Introduction: Recruitment of sufficient patients with Parkinson disease into clinical trials is a barrier to successful, timely study completion. Non-pharmacologic studies have shown to be even more challenging for recruitment, despite some studies focusing on de novo Parkinson disease populations. This paper describes successful recruitment techniques from a randomized exercise clinical trial in Parkinson disease.
Methods: Several recruitment strategies were used to enroll de novo patients with Parkinson disease into a year-long clinical trial. Strategies focused on infrastructure included fast-track clinic scheduling, weekly research meetings, an established clinical repository, real-time clinic recruitment, and outreach to the community. The nature of the study facilitated recruitment by offering a wait-listed control group, exercise at a local fitness center with a paid membership, and collection of data by shipping equipment foregoing some visits. An experienced nurse study coordinator involved in recruitment and training of the principal investigator in recruitment of minorities enhanced overall recruitment. Finally, the patient population chosen for this study, patients with de novo Parkinson disease, may be more likely to enroll in an exercise study than patients with later stage disease.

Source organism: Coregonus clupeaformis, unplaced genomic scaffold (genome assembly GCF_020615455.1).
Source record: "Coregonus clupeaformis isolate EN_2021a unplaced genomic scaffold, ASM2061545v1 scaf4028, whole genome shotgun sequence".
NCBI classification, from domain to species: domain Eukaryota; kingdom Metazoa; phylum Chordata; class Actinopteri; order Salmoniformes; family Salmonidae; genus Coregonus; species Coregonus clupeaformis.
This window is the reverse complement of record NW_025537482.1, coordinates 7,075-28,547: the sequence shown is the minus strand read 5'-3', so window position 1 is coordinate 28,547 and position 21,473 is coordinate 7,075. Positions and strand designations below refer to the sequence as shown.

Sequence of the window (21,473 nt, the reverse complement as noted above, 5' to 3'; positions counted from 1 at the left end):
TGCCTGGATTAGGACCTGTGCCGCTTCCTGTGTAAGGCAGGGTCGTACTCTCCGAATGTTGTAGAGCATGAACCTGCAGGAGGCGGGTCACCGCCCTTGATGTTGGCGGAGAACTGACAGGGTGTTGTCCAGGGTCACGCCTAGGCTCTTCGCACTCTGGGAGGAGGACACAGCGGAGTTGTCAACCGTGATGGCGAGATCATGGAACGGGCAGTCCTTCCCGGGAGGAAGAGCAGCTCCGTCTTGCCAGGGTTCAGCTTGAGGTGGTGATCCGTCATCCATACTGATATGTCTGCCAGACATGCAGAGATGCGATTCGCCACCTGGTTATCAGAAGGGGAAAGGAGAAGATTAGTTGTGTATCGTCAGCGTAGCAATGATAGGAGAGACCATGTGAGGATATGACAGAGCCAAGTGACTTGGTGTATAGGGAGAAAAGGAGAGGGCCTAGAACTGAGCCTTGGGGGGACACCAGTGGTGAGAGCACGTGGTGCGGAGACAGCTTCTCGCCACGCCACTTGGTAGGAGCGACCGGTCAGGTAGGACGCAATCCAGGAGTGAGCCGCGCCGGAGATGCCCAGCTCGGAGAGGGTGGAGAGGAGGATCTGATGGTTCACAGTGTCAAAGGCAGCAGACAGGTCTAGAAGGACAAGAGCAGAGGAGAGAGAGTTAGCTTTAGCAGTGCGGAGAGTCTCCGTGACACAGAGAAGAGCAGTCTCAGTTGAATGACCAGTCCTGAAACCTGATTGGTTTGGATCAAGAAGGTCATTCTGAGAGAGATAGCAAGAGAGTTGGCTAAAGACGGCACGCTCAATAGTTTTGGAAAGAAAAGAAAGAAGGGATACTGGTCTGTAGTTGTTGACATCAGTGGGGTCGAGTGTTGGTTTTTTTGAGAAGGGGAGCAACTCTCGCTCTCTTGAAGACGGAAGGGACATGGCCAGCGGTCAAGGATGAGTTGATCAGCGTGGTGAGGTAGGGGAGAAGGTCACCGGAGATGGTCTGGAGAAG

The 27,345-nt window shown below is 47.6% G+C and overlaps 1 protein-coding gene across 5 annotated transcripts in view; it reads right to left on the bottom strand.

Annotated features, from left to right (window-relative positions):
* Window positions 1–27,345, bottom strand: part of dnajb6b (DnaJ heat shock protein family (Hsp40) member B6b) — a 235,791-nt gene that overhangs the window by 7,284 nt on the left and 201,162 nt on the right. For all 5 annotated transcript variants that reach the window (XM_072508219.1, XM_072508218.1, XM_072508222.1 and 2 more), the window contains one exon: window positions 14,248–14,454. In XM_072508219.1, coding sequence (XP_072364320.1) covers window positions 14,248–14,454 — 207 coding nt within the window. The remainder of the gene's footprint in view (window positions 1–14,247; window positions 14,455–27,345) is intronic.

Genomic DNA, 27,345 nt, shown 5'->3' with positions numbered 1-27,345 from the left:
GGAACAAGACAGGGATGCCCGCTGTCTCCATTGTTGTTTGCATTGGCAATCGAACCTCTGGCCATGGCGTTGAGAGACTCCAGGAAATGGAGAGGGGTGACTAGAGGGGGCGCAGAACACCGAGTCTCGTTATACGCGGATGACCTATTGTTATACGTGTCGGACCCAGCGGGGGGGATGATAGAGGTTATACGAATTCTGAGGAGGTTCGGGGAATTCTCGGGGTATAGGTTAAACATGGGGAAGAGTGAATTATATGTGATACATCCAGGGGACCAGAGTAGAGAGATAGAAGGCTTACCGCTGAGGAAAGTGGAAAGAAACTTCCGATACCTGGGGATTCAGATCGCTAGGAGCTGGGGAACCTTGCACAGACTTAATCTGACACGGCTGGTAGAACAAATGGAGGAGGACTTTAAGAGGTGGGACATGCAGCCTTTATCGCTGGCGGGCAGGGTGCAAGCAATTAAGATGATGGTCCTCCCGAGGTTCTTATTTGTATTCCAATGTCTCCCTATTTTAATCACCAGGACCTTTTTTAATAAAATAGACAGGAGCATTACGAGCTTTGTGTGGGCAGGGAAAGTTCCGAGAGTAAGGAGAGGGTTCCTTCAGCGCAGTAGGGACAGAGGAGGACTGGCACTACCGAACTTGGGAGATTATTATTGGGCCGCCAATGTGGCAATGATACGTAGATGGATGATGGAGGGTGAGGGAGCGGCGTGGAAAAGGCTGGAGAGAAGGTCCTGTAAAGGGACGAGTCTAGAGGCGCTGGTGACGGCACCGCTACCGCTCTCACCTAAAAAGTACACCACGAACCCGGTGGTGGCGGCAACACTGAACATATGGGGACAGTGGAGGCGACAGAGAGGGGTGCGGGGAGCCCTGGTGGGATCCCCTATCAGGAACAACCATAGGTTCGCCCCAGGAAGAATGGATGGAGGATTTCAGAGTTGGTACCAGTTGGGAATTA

Results: Seventy-six patients with de novo Parkinson disease were successfully enrolled into the exercise clinical trial from a single site.
Conclusion: Targeted recruitment strategies were successful in this study. Additional modifications to the study protocol, such as eliminating treadmill stress tests before randomization, travel to an urban downtown location for study visits, and a relatively healthy Parkinson disease population, may also have impacted this study. These strategies could all be adopted for other studies in Parkinson disease, neurodegenerative diseases, or other chronic disorders.
Trial registration: Clinicaltrials.gov, NCT01506479 . Registered on 10 January 2012.
Keywords: Clinical trial; De novo; Parkinson disease; Recruitment; Treadmill training.